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WASHINGTON (AP) -- U.S.-led forces were airlifting soldiers of an Iraqi exile group into southern Iraq to serve as humanitarian liaison officers and help root out Saddam Hussein's paramilitary among the population, the group said Sunday.
The first of more than 1,000 expected, some 700 soldiers of the Iraqi National Congress were near the city of Nasiriyah, the group said. The city was brought under control of the U.S.-led invasion force only a few days ago after a two-week battle by U.S. Marines, defense officials have said.
Marines have been reaching out to the population there, and can be helped by Iraqi exiles who know the language and population, said Riva Levinson, consultant and spokeswoman for the INC in Washington.
She said in a telephone interview that they will help with the distribution of humanitarian aid as well as help "root out pro-Saddam elements" such as paramilitary fighters from the Fedayeen, Saddam's Ba'ath Party and others who have put up stiff resistance to coalition forces and reportedly prevented some Iraqi fighters from surrendering.
"They are only lightly armed, some have military training and others do not," Levinson said of the new infusion of coalition soldiers. "But they have a familiarity with Iraqi society and can be a bridge between coalition forces and the civilian population."
Iraqi "freedom fighters" will also form the nucleus of a new national army for that country, U.S. Marine Corps Gen. Peter Pace said Sunday.
Less than 100 others trained by the Pentagon in Hungary went into Iraq earlier to do liaison jobs with U.S.-led forces. It was not immediately clear how the new group was organized and why it did not go through the same training.
"These are Iraqi citizens who want to fight for a free Iraq, who will become basically the core of the new Iraqi army once Iraq is free," Pace, vice chairman of the joint chiefs of staff, said on ABC's "This Week."
"We are proud to contribute our forces," Ahmad Chalabi of the INC said in a statement Sunday from Nasiriyah.
"The war of national liberation which Iraqis have waged for 30 years is now nearing its end. We call on the Iraqi people to join with us in removing the final remnants of Saddam's Baathist regime."
Pace differed on the number of troops already in Iraq, saying it was smaller than 500 as of Sunday morning but growing every day. Pentagon officials were unable to clarify the number.
Asked if the participation of soldiers from the Iraqi National Congress would give that group an unfair advantage in the process of setting up a new government for Iraq, Pace said the Iraqis are volunteers "from all over," including expatriates arriving from the United States.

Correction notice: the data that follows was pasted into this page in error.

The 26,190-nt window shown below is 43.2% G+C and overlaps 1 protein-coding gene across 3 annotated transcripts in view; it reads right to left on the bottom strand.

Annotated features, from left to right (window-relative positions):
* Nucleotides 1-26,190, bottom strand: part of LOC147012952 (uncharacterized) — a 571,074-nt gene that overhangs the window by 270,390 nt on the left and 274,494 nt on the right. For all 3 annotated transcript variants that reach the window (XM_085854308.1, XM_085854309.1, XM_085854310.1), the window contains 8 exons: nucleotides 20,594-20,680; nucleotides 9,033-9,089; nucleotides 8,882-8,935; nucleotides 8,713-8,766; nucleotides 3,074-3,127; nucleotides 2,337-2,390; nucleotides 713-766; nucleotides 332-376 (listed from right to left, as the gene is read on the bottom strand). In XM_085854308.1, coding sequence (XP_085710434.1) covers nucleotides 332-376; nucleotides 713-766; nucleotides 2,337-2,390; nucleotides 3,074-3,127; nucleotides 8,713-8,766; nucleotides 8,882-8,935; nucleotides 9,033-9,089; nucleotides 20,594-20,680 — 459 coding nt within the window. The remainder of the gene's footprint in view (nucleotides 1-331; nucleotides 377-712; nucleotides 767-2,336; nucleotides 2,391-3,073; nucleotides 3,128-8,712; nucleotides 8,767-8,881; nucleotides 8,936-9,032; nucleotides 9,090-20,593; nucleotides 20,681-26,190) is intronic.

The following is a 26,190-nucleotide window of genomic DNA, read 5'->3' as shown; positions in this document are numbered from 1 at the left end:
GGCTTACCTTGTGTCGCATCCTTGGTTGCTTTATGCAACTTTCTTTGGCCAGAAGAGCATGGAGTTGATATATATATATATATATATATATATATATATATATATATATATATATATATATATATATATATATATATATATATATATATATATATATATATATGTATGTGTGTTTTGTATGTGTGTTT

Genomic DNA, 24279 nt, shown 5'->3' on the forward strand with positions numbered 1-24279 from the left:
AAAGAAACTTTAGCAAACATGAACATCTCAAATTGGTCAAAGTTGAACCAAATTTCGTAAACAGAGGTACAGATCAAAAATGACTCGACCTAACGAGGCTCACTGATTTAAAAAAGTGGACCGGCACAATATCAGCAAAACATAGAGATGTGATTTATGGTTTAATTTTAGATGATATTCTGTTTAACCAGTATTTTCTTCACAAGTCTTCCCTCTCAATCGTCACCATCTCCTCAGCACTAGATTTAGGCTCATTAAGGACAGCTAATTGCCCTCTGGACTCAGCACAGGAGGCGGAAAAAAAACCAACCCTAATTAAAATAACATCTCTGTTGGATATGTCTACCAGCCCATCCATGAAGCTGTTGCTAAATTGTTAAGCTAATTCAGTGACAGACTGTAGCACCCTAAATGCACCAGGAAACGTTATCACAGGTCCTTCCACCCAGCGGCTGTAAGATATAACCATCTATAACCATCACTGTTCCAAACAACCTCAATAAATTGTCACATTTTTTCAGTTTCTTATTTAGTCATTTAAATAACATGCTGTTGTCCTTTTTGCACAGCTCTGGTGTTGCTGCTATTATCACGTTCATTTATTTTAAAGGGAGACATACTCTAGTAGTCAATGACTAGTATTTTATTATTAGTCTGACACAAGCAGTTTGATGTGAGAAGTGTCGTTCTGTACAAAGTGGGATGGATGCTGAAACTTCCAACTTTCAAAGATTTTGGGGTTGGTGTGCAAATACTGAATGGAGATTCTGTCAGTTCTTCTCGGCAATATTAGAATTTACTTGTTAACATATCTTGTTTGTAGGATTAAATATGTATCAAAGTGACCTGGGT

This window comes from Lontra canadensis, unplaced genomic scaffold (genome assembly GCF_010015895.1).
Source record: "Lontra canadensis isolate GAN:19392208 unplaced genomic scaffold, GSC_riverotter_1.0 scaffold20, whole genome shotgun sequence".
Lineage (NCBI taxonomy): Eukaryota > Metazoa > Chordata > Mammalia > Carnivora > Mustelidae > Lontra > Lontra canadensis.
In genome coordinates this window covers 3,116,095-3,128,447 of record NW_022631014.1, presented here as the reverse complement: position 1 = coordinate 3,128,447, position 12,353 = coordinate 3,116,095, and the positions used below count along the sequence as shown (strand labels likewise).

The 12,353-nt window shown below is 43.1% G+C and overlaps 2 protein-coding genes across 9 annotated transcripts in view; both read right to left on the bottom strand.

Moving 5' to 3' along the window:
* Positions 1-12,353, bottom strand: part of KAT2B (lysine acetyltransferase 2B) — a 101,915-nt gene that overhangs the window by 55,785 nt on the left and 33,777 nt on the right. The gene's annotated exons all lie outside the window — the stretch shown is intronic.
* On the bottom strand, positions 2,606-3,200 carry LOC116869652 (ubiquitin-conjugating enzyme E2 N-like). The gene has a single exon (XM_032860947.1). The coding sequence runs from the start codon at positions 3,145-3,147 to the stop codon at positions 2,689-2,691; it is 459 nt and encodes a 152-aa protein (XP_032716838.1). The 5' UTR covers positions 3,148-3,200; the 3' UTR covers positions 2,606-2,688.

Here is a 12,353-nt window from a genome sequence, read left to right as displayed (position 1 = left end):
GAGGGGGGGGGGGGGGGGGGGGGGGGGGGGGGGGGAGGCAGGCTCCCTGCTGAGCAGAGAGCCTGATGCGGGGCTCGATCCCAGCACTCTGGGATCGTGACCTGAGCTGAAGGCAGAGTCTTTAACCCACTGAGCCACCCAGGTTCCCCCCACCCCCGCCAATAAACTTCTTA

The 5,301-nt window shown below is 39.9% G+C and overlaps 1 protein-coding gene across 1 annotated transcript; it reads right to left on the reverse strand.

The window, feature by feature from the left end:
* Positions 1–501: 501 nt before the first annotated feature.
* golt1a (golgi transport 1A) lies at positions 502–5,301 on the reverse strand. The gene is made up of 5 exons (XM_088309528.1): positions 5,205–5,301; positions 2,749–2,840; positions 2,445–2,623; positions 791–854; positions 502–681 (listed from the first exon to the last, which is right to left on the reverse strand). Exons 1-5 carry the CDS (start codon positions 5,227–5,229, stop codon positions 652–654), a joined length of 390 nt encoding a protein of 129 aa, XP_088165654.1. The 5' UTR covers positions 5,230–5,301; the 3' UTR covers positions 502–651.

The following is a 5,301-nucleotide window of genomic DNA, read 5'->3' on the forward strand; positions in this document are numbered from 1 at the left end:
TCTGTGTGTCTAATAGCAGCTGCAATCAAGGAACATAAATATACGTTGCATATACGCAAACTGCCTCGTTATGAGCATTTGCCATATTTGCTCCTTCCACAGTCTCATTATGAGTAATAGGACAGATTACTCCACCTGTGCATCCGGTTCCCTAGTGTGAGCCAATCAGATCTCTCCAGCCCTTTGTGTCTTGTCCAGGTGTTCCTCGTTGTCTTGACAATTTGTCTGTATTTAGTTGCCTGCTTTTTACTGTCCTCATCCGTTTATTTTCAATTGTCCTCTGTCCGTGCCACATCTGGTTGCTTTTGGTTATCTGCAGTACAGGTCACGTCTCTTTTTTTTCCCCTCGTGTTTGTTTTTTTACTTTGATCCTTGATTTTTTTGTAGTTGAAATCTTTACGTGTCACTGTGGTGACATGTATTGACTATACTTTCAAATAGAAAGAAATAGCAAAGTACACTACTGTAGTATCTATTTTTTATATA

"The fact that they may be from one section of the population or another at this point in time on the battlefield is not significant," he said.
"I'm comfortable that once we free Iraq and give it to the people in Iraq, that they will be able to decide for themselves who should be their leaders and who should not," Pace said.
Earlier, Deputy Defense Secretary Paul Wolfowitz also stressed the necessity of the Iraqi people deciding on their future.
"We can't say that anyone should take a leading role," he said. "By definition, if you're going to have a government, or even a transitional authority, that represents the legitimate views of the Iraqi people, its the Iraqi people that have to decide."
Pace said coalition forces are continuing to isolate Baghdad as U.S. officials envision more "pinpoint missions" such as the quick in-and-out raid inside the Baghdad city limits to demonstrate American military might and flush out Iraqi defenses.
Meanwhile, U.S. troops were moving to encircle the Iraqi capital with armored vehicles, choking off reinforcements or escape for Saddam Hussein's troops and supporters.
As fighting continuing elsewhere in Iraq, attention remained focused on Baghdad, with a strategy aimed at avoiding door-to-door urban warfare that could cause high civilian casualties.
In northern Iraq, a Kurdish party spokesman said U.S. aircraft bombed a joint convoy of Kurdish fighters and U.S. Special Forces, killing at least 12 Kurdish fighters and injuring at least 45 others. A BBC reporter traveling with the convoy said it included between eight and 10 cars, two of which carried U.S. Special Forces troops. Correspondent John Simpson, who was wounded in the leg by shrapnel, said he counted at least 10 bodies amid the burning vehicles.
(Copyright 2003 by The Associated Press. All Rights Reserved.)